Defending the Alabama offense isn’t exactly rocket science.
They don’t have a dynamic quarterback like Texas A&M’s Johnny Manziel who can turn a broken play into a touchdown, nor will they run nearly 100 plays per game like Oregon.
Alabama bleeds the clock slowly and steadily with their running game and caps almost all of their drives with short touchdown runs. Add in the fact that they can throw to standout receiver Amari Cooper basically anywhere on the field, and opposing defenses often find themselves between a rock and a hard place.
The last time Alabama was held to under 100 yards rushing was when they lost at home to LSU in 2011; they ran for 96 yards. If the Hokies are going to shock the world this Saturday, it’ll start up front. And defensive coordinator Bud Foster knows it.
“We have got to be able to stop the run. That sets everything up that they do,” he said. “They have some dynamic players on the outside but their strength is running the football.”
T.J. Yeldon is great along the outside but doesn’t run between the tackles as well, so the Hokies’ defensive ends will have to consistently seal the edge and force Yeldon to run right into linebackers’ arms.
Luckily for the Hokies, they are strong and deep at defensive end, with proven starters like James Gayle and J.R. Collins. Another player to watch will be No. 90 Dadi Nicolas, who has freakish speed that may keep Alabama running up the middle, as opposed to off-tackle.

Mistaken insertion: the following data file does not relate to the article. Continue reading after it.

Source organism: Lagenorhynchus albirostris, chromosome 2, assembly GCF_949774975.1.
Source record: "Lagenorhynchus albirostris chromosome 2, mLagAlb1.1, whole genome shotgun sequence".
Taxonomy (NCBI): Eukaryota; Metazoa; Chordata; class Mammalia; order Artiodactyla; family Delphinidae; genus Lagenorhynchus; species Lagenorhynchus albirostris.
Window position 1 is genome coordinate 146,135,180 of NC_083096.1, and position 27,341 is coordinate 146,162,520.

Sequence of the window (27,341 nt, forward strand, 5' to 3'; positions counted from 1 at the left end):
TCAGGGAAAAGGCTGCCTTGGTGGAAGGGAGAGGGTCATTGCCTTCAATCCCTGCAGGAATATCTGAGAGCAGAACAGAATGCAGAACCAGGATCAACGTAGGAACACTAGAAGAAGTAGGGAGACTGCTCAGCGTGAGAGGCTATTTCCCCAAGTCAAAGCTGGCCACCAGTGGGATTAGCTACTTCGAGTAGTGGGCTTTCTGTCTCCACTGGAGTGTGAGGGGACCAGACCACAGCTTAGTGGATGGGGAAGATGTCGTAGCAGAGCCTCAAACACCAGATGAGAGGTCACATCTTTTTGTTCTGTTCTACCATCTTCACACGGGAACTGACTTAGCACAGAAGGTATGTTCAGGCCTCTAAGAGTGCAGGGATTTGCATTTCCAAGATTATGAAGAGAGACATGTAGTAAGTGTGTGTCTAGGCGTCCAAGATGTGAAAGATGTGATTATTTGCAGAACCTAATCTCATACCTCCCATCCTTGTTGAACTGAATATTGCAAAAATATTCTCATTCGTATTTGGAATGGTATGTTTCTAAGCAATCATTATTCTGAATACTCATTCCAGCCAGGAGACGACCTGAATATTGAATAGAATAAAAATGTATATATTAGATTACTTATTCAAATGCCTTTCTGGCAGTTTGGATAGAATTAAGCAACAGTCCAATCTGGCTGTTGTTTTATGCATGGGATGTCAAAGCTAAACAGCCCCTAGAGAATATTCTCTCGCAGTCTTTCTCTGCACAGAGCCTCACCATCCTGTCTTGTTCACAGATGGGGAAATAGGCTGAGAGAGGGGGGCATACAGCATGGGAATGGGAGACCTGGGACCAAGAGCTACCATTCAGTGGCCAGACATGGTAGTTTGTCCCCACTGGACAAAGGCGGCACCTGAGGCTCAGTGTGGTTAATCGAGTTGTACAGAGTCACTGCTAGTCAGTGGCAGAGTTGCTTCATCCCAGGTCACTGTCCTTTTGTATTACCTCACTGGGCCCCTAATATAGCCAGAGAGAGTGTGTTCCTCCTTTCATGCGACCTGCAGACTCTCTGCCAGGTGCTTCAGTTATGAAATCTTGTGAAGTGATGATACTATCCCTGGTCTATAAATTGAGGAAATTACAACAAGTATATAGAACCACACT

In other close games Alabama’s been in — though there haven’t been many — their opponents have forced quarterback A.J. McCarron to do more than manage the game and beat them with his arm.
Last year, Texas A&M beat the Tide by not only forcing turnovers, but also by creating third-and-long situations. McCarron doesn’t have a rocket arm and he isn’t laser accurate, but that hardly holds Alabama back since he’s not often asked to do much more than hand it off or throw check-down passes to his backs.
So how do the Hokies expose McCarron’s limitations?
Lock down their top receiver.
Amari Cooper was an All-American last season for good reason. Hokies head coach Frank Beamer and secondary coach Torrian Gray have both likened Cooper’s ability to Clemson’s Sammy Watkins.
With Antone Exum sidelined, true freshmen Brandon Facyson and Kendall Fuller will probably be seeing Cooper with some safety help over the top. Gray is aware of the risks that come with starting true freshmen.
“Unfortunately they are freshman, they’ll probably do a freshman thing here or there, but I honestly believe they are going to hold up there end of the bargain,” he said.
If the Hokies can stop the run, take Cooper out of the game and force McCarron to throw on third down, the Hokies will have a shot. Of course all three are easier said than done — but crazier has happened in college football.